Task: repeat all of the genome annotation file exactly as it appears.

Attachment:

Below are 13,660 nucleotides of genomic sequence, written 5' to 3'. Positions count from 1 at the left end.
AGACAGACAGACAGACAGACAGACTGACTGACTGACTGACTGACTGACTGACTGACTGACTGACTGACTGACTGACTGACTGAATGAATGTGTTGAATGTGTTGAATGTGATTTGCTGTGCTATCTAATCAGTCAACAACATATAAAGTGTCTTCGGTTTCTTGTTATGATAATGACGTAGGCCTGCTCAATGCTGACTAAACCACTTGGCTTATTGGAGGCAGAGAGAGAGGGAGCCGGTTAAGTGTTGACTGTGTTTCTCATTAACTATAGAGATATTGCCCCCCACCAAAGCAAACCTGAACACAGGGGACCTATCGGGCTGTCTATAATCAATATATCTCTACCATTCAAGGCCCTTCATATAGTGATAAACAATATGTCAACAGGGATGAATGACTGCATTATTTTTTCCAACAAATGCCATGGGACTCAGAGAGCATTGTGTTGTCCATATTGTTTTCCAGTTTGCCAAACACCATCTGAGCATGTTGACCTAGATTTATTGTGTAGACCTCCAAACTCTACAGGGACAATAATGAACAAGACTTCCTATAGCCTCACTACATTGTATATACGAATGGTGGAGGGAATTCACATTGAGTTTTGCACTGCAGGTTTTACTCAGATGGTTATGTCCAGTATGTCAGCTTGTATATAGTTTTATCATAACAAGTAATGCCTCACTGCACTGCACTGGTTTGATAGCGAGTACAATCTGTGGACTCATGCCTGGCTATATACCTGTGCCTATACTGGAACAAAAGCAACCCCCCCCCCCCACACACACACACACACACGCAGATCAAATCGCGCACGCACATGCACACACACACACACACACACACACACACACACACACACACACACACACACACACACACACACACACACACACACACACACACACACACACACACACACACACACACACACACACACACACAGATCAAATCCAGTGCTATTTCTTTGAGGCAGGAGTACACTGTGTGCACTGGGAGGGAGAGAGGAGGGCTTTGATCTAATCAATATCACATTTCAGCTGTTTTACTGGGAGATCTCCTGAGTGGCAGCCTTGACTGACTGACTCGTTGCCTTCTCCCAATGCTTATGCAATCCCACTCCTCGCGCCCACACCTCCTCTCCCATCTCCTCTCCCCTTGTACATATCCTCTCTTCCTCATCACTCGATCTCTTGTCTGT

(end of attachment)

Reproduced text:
Below are 13,660 nucleotides of genomic sequence, written 5' to 3'. Positions count from 1 at the left end.
AGACAGACAGACAGACAGACAGACTGACTGACTGACTGACTGACTGACTGACTGACTGACTGACTGACTGACTGACTGACTGAATGAATGTGTTGAATGTGTTGAATGTGATTTGCTGTGCTATCTAATCAGTCAACAACATATAAAGTGTCTTCGGTTTCTTGTTATGATAATGACGTAGGCCTGCTCAATGCTGACTAAACCACTTGGCTTATTGGAGGCAGAGAGAGAGGGAGCCGGTTAAGTGTTGACTGTGTTTCTCATTAACTATAGAGATATTGCCCCCCACCAAAGCAAACCTGAACACAGGGGACCTATCGGGCTGTCTATAATCAATATATCTCTACCATTCAAGGCCCTTCATATAGTGATAAACAATATGTCAACAGGGATGAATGACTGCATTATTTTTTCCAACAAATGCCATGGGACTCAGAGAGCATTGTGTTGTCCATATTGTTTTCCAGTTTGCCAAACACCATCTGAGCATGTTGACCTAGATTTATTGTGTAGACCTCCAAACTCTACAGGGACAATAATGAACAAGACTTCCTATAGCCTCACTACATTGTATATACGAATGGTGGAGGGAATTCACATTGAGTTTTGCACTGCAGGTTTTACTCAGATGGTTATGTCCAGTATGTCAGCTTGTATATAGTTTTATCATAACAAGTAATGCCTCACTGCACTGCACTGGTTTGATAGCGAGTACAATCTGTGGACTCATGCCTGGCTATATACCTGTGCCTATACTGGAACAAAAGCAACCCCCCCCCCCCACACACACACACACACACGCAGATCAAATCGCGCACGCACATGCACACACACACACACACACACACACACACACACACACACACACACACACACACACACACACACACACACACACACACACACACACACACACACACACACACACACACACACACACACACACAGATCAAATCCAGTGCTATTTCTTTGAGGCAGGAGTACACTGTGTGCACTGGGAGGGAGAGAGGAGGGCTTTGATCTAATCAATATCACATTTCAGCTGTTTTACTGGGAGATCTCCTGAGTGGCAGCCTTGACTGACTGACTCGTTGCCTTCTCCCAATGCTTATGCAATCCCACTCCTCGCGCCCACACCTCCTCTCCCATCTCCTCTCCCCTTGTACATATCCTCTCTTCCTCATCACTCGATCTCTTGTCTGT